A Second Look at the Ouya -- Weighing The Pros and Cons


Posted July 11, 2012 - By Jonathan Deesing

  • Videos
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  • Cheats and Walkthroughs

  • Videos
  • Screenshots
  • Cheats and Walkthroughs


I’ve never used Kickstarter before, but the temptation of the new Ouya got me to start weighing in the pros versus the cons of jumping into this foreign land.

I told myself it was out of some journalistic moral conflict, but the truth is that I’ve never really seen something that really piqued my interest. I couldn’t even justify jumping on the Double Fine bandwagon. Perhaps the price wasn’t right. But apparently, a $99 developer-friendly console is just what it took to become a crowd funder.

Will the Ouya fulfill promises and shake up the traditional business model for consoles? Let’s take a look.

The good – a world of possibilities…and a cool controller

At its core, the main draw to the Ouya is probably the price. Starting off at $99, the Ouya is cheaper by far than any of the current generation of consoles, including handhelds. From college students to families on a budget, the Ouya has already guaranteed itself a niche in the console market by principle of its cost alone. Ideally, it will become ubiquitous—not unlike the Wii, which used this same marketing technique to gain dominance over the Xbox 360 and PlayStation 3—and developers won’t be able to ignore it.

If the price didn’t hook people, the sheer possibilities of the little box certainly did. Gone will be the days of buying a rooted Xbox 360 from a sketchy degenerate—If you want to play Gameboy Advance games on your 52” flatscreen, the Ouya will allow you to do so. The open nature of the console will draw in every hacker, emulator, and tweaker from the industry to try to one-up one another. Whereas Nintendo or Sony may require developers to crawl and beg for a developer kit, Ouya is sending one to every single customer. Without a doubt, this will inspire creativity and development on an unprecedented level, even if it’s just from indie developers. Powered by the Android OS, one notable for its openness, the console is a beacon for anyone who has faced a barrier to development.

Finally, the most dramatically overlooked quality is the controller. The team working on the box has actually stated that the controller is the most important part, and it shows. Drawing cues from the 360 and PS3 controllers (both beloved in their own right) it likely seeks to settle the debate over the most comfortable controller, or just add another solid contender. From what I can tell, the button layout is almost identical to that of the 360 controller, with one little change. There’s a freaking touchscreen right in the middle. Re-realizing the brilliance of the Dreamcast’s VMU, (and don’t bring up the Wii U, that thing pales in comparison) Ouya seeks to encourage ports of already tried and tested Android games.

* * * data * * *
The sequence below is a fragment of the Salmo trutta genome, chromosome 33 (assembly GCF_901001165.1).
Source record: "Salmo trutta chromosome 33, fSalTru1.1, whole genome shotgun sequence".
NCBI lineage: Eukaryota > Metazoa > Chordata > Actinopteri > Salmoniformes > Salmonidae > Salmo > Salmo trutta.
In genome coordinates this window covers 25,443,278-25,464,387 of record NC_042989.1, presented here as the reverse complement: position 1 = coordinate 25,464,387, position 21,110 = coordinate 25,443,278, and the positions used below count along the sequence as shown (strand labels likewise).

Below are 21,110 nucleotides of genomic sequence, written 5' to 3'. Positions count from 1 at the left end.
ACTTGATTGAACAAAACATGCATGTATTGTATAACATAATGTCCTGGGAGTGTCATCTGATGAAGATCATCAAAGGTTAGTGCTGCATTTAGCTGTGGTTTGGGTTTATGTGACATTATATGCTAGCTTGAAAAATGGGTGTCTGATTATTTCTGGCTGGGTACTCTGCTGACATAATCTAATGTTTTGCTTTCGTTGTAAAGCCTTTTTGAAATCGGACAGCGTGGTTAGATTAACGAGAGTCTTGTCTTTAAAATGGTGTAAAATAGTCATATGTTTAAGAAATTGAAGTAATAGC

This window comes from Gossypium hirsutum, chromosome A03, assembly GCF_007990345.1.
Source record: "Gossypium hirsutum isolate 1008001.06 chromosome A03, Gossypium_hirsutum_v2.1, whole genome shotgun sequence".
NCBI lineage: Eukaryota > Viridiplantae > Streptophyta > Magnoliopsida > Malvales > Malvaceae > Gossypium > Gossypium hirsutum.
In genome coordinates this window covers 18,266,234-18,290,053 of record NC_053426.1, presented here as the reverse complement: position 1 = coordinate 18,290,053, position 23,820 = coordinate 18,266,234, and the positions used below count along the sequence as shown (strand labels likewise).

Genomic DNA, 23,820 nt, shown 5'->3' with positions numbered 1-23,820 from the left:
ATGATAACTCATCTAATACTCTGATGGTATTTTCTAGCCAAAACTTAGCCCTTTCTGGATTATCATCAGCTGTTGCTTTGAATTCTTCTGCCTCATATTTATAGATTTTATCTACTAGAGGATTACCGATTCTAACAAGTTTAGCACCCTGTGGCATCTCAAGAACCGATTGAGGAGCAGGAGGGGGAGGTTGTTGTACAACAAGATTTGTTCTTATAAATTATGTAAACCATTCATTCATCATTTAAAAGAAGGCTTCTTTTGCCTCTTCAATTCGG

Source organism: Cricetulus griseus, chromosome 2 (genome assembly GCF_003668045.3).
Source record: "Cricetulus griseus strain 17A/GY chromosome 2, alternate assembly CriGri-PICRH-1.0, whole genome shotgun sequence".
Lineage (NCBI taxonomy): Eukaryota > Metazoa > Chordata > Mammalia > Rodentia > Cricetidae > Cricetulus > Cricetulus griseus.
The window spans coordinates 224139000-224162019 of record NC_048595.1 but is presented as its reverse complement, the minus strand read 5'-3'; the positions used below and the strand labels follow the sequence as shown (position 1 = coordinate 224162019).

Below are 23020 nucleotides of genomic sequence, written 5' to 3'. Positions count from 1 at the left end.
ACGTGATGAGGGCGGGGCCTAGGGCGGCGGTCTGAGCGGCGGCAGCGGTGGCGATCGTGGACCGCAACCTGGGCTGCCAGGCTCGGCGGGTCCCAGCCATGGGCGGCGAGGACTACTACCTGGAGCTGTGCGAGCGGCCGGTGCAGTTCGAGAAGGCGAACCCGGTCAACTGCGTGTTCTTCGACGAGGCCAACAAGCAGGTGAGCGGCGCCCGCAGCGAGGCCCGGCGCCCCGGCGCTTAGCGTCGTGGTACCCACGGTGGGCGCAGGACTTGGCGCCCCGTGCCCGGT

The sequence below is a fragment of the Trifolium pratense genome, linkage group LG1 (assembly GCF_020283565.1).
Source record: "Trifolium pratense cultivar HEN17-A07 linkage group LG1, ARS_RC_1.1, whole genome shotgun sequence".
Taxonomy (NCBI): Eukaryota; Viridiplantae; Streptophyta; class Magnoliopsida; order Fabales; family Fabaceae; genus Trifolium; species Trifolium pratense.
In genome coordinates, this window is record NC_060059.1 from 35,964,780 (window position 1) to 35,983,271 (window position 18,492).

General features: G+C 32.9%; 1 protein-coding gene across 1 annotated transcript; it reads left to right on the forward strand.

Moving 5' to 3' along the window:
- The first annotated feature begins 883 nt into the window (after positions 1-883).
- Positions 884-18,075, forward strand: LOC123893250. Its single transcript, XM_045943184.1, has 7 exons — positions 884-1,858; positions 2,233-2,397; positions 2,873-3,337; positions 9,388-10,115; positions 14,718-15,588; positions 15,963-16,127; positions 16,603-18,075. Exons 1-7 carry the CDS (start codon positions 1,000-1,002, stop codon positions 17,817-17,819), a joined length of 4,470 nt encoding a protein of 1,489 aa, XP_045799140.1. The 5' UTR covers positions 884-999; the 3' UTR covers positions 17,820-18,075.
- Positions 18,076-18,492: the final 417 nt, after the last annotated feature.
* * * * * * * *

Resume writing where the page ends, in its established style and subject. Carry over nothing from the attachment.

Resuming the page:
The bad – a weakling by comparison

Unfortunately, the console’s very nature presents an interesting hurdle; it’s based on a mobile platform and therefore tied to those inherent limits. The system’s Nvidia Tegra3 processor is designed for a mobile device and can in no way compete with the processing power of the current generation of consoles other than the meager Wii. This alone will likely keep the vast majority of major developers away from the console unless it really takes off. Especially with an upcoming generation of consoles, the Ouya will most certainly gain a relationship for being drastically underpowered.

Due to its hardware weaknesses, Ouya will likely spend its genesis painfully devoid of meaningful and unique titles. Unsurprisingly, Markus “Notch” Persson is on board and has committed to making a port of Minecraft, and you can be sure to find a variety of Android games on the console. As for exclusive titles for the tiny box, we will probably have to wait until the next Notch gets his/her Ouya in the mail.

The uglya likely lack of software

In theory, demanding developers offer some free content sounds fantastic, but in practice it may keep the most prominent developers away. If the weak processor doesn’t turn of huge publishing firms, the idea of offering their games for free certainly will. Like we saw with the Dreamcast (moment of silence), having a huge studio like EA boycott your product can be crippling, especially in early stages of the console’s life cycle.

Many free-to-play games, however, have seen major financial success under a similar model (you’ve heard of Minecraft, right?) so don’t expect a complete dearth of games; just a different type of game.

A show worth watching

It’s clear the Ouya was not designed with EA or Activision in mind. The console is designed to shake up the traditions of the console market, and huge publishing firms are a part of the old guard. So do I think Ouya will completely revolutionize the console market? Probably not. But without a doubt, it will launch a generation of young indie developers, something this industry desperately needs. Are you one of the many fans who moan about every new Call of Duty or Halo announcement? If you are, you should probably go preorder yourself the Ouya.

Nationally unacclaimed freelance writer Jonathan Deesing loves video games and puppies. If you can't get enough of his musings, check out his Twitter feed.

Tags: Features, Tech
A Second Look at the Ouya -- Weighing The Pros and Cons


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